Loading


Categories (x) > Networking > Switches (x)

Results 1-10 of 124 1 2 3 4 5 > >> 
  • Quick Start Guide... 
  • SFP Gigabit Managed Fiber Switch Eco, 28-Port, Quick Start Guide
    Quick Start Guide for the LGB5124A (Version 1)
 
  • Quick Start Guide... 
  • SFP Gigabit/10-Gigabit Managed Switch Eco (28-Port) QSG
    Quick Start Guide for the LGB5128A (Version 2)
 
  • Quick Start Guide... 
  • PoE+ Fast Ethernet Unmanaged Switch (8-Port) QSG
    Quick Start Guide for the LPB308A (Version 1)
 

Black Box Explains... GBICs

A Gigabit Interface Converter (GBIC) is a transceiver that converts digital electrical currents to optical signals and back again. GBICs support speeds of 1 Gbps or more and are typically... more/see it nowused as an interface between a high-speed Ethernet or ATM switch and a fiber backbone. GBICs are hot-swappable, so switches don’t need to be powered down for their installation. collapse


Product Data Sheets (pdf)...Modular Managed L2 Switch

  • Quick Start Guide... 
  • LPH1004A Series Hardened Ethernet PoE+ Switch QSG
    Quick Start Guide for the LPH1004A (Version 1)
 
  • Quick Start Guide... 
  • Unmanaged 802.3at PoE Gigabit Ethernet Switch, 5-Port, Quick Start Guide
    Quick Start Guide for the LPB1305A (Version 1)
 

Product Data Sheets (pdf)...LGH1000 Series Hardened Ethernet Switch—(4) 10/100/1000 Mbps, (1) GE SFP


Black Box Explains...Layer 2, 3, and 4 switching.

The Open Systems Interconnection (OSI) Reference Model provides a layered network design framework that establishes a standard so that devices from different vendors work together.

Layer 2 (The Data-Link Layer)
Layer 2... more/see it nowswitches operate using physical network addresses. Physical addresses, also known as link-layer, hardware, or MAC-layer addresses, identify individual devices. Most hardware devices are permanently assigned this number during the manufacturing process.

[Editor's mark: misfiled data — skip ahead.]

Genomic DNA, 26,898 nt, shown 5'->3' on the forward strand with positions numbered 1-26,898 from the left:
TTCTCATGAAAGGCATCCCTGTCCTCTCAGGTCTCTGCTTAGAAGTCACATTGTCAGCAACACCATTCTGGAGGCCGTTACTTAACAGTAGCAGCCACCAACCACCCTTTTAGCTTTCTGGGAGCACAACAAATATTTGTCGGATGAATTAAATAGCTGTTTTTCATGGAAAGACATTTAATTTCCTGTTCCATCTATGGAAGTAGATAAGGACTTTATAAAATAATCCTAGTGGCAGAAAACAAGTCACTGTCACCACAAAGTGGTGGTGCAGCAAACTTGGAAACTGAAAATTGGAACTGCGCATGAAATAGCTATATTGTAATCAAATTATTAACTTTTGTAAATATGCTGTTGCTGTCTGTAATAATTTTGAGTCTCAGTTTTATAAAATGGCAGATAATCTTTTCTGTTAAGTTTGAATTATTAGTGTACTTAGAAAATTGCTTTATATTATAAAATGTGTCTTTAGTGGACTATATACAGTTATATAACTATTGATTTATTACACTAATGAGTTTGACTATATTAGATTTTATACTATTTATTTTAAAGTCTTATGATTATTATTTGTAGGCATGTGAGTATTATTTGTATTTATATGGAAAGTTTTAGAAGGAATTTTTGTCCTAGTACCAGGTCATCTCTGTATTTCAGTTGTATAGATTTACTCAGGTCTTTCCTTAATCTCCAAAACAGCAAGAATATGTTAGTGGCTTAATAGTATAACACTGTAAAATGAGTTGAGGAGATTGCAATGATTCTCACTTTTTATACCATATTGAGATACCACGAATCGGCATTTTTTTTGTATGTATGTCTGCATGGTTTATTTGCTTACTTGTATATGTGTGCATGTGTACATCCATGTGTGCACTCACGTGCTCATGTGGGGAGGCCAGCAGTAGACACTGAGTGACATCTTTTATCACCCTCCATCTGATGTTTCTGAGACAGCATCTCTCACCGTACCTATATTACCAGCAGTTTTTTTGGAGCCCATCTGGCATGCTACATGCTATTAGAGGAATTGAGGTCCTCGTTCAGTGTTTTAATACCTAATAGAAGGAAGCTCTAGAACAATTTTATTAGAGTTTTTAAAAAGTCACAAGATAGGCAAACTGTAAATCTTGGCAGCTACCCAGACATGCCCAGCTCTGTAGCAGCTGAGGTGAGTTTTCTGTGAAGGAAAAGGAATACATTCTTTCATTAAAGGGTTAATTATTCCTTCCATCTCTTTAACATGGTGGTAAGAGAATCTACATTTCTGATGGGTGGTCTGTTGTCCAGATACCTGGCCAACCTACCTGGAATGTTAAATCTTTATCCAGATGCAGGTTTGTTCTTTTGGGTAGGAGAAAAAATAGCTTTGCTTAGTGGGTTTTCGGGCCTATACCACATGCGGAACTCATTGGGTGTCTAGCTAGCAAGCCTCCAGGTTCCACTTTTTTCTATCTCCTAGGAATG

Switches operating at Layer 2 are very fast because they’re just sorting physical addresses, but they usually aren’t very smart.

Layer 3 (The Network Layer)
Layer 3 switches use network or IP addresses that identify locations on the network. Physical addresses identify devices; network addresses identify locations. A location can be a LAN workstation, a location in a computer’s memory, or even a packet of data traveling through a network.

Network addresses are hierarchical. The more details included, the more specific the address becomes and the easier it is to find.

Switches operating at Layer 3 are smarter than Layer 2 devices and incorporate routing functions to actively calculate the best way to send a packet to its destination. However, because Layer 3 Switches take the extra time to read more details of a network address, they are sometimes much slower than Layer 2 Switches.

Layer 4 (The Transport Layer)
Layer 4 of the OSI Model coordinates communications between systems. Layer 4 identifies which application protocols (HTTP, SNTP, FTP, etc.) are included with each packet and uses this information to hand off the packet to the appropriate higher-layer software. Layer 4 switches make packet forwarding decisions based not only on the MAC address and IP address, but also on the application a packet belongs to.

Because Layer 4 devices enable you to establish priorities for network traffic based on application, you can assign a high priority to packets belonging to vital in-house applications, such as Peoplesoft®, with different forwarding rules for low-priority packets, such as generic HTTP-based Internet traffic.

Layer 4 switches also provide an effective wire-speed security shield for your network. collapse


Product Data Sheets (pdf)...Extreme Media Converter Switches

Results 1-10 of 124 1 2 3 4 5 > >> 
Close

Support

Delivering superior technical support is our highest priority. Depending on the products or services we provide for you, please visit your appropriate support area.



 
Print
Black Box 1-877-877-2269 Black Box Network Services